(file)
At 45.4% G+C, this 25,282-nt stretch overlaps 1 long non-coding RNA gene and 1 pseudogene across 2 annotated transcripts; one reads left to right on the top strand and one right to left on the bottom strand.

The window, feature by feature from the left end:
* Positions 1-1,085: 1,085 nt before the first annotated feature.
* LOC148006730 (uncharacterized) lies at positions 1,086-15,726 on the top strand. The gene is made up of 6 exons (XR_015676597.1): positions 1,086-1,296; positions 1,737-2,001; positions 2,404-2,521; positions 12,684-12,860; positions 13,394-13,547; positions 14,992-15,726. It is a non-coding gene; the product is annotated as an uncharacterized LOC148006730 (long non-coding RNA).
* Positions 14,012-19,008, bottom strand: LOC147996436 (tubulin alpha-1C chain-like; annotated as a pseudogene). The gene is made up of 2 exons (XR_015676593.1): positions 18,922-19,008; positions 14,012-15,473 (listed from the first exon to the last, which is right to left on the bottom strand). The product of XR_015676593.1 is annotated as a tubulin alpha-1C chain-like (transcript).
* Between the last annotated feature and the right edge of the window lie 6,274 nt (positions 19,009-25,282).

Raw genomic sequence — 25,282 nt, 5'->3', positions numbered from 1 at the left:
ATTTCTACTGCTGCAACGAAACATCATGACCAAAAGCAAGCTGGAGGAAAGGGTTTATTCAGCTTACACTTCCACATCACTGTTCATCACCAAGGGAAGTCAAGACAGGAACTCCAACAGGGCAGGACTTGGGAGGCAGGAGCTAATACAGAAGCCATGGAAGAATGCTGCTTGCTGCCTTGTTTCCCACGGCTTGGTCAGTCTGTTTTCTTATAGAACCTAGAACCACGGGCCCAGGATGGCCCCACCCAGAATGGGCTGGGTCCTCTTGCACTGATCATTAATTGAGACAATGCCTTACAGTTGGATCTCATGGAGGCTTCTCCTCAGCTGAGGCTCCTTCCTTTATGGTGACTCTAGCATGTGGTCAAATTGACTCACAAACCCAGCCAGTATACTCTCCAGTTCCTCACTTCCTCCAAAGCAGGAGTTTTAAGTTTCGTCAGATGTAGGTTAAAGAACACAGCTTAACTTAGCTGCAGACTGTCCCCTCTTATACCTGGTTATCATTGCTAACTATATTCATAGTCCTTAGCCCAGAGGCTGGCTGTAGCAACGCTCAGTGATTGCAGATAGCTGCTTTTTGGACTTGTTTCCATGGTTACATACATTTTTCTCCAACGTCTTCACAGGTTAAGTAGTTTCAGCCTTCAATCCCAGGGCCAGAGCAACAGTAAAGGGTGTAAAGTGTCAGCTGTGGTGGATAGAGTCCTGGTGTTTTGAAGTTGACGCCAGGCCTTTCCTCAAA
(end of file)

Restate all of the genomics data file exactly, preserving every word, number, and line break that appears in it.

At 45.4% G+C, this 25,282-nt stretch overlaps 1 long non-coding RNA gene and 1 pseudogene across 2 annotated transcripts; one reads left to right on the top strand and one right to left on the bottom strand.

The window, feature by feature from the left end:
* Positions 1-1,085: 1,085 nt before the first annotated feature.
* LOC148006730 (uncharacterized) lies at positions 1,086-15,726 on the top strand. The gene is made up of 6 exons (XR_015676597.1): positions 1,086-1,296; positions 1,737-2,001; positions 2,404-2,521; positions 12,684-12,860; positions 13,394-13,547; positions 14,992-15,726. It is a non-coding gene; the product is annotated as an uncharacterized LOC148006730 (long non-coding RNA).
* Positions 14,012-19,008, bottom strand: LOC147996436 (tubulin alpha-1C chain-like; annotated as a pseudogene). The gene is made up of 2 exons (XR_015676593.1): positions 18,922-19,008; positions 14,012-15,473 (listed from the first exon to the last, which is right to left on the bottom strand). The product of XR_015676593.1 is annotated as a tubulin alpha-1C chain-like (transcript).
* Between the last annotated feature and the right edge of the window lie 6,274 nt (positions 19,009-25,282).

Raw genomic sequence — 25,282 nt, 5'->3', positions numbered from 1 at the left:
ATTTCTACTGCTGCAACGAAACATCATGACCAAAAGCAAGCTGGAGGAAAGGGTTTATTCAGCTTACACTTCCACATCACTGTTCATCACCAAGGGAAGTCAAGACAGGAACTCCAACAGGGCAGGACTTGGGAGGCAGGAGCTAATACAGAAGCCATGGAAGAATGCTGCTTGCTGCCTTGTTTCCCACGGCTTGGTCAGTCTGTTTTCTTATAGAACCTAGAACCACGGGCCCAGGATGGCCCCACCCAGAATGGGCTGGGTCCTCTTGCACTGATCATTAATTGAGACAATGCCTTACAGTTGGATCTCATGGAGGCTTCTCCTCAGCTGAGGCTCCTTCCTTTATGGTGACTCTAGCATGTGGTCAAATTGACTCACAAACCCAGCCAGTATACTCTCCAGTTCCTCACTTCCTCCAAAGCAGGAGTTTTAAGTTTCGTCAGATGTAGGTTAAAGAACACAGCTTAACTTAGCTGCAGACTGTCCCCTCTTATACCTGGTTATCATTGCTAACTATATTCATAGTCCTTAGCCCAGAGGCTGGCTGTAGCAACGCTCAGTGATTGCAGATAGCTGCTTTTTGGACTTGTTTCCATGGTTACATACATTTTTCTCCAACGTCTTCACAGGTTAAGTAGTTTCAGCCTTCAATCCCAGGGCCAGAGCAACAGTAAAGGGTGTAAAGTGTCAGCTGTGGTGGATAGAGTCCTGGTGTTTTGAAGTTGACGCCAGGCCTTTCCTCAAA